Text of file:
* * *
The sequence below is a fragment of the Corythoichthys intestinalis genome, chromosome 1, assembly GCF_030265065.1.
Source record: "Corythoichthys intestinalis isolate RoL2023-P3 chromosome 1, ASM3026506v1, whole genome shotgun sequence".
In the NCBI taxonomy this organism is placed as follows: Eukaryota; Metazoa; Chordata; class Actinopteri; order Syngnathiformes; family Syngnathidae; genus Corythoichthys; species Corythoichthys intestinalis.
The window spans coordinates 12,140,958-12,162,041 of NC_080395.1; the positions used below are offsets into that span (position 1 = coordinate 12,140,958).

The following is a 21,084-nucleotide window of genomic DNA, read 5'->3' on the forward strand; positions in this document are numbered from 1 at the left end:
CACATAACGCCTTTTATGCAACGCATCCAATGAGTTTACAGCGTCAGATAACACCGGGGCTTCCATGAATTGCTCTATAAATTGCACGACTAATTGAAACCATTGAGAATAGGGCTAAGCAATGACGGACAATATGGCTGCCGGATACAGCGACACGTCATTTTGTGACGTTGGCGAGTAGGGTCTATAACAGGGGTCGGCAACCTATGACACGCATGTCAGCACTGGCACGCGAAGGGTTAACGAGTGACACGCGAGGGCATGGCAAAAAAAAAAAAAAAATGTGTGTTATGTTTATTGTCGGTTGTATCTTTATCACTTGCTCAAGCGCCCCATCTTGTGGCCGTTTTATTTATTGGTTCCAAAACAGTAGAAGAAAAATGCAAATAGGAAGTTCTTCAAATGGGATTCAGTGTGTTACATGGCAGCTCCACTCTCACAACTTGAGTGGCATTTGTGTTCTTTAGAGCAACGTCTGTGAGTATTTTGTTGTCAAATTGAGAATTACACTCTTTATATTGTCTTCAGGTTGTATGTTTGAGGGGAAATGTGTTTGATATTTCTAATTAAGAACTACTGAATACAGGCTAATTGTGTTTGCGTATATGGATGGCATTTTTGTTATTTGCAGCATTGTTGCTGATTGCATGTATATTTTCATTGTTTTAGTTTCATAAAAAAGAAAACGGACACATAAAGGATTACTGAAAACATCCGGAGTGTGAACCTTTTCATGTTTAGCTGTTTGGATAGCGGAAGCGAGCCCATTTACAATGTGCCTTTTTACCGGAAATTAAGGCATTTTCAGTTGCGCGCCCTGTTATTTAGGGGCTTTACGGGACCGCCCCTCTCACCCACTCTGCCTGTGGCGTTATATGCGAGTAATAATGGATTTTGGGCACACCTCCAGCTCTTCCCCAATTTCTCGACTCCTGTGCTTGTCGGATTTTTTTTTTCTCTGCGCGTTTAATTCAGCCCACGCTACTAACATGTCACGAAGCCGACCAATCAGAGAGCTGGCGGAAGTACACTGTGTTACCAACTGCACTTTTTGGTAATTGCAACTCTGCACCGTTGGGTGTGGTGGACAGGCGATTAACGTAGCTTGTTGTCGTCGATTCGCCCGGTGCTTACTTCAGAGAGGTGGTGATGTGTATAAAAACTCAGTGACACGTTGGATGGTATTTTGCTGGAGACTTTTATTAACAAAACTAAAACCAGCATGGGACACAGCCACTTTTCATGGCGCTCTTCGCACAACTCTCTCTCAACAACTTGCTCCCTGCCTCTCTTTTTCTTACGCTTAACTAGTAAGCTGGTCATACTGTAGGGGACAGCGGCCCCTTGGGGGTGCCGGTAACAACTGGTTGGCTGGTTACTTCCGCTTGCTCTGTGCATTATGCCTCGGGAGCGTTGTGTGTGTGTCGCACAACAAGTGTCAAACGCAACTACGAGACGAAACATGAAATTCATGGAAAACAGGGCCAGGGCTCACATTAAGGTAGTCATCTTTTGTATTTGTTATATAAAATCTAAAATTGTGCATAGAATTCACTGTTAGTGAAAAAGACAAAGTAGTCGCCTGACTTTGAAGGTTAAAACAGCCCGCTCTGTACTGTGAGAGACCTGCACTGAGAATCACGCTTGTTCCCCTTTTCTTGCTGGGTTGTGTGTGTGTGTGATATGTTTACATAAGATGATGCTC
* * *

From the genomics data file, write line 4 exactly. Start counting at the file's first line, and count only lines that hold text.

The window spans coordinates 12,140,958-12,162,041 of NC_080395.1; the positions used below are offsets into that span (position 1 = coordinate 12,140,958).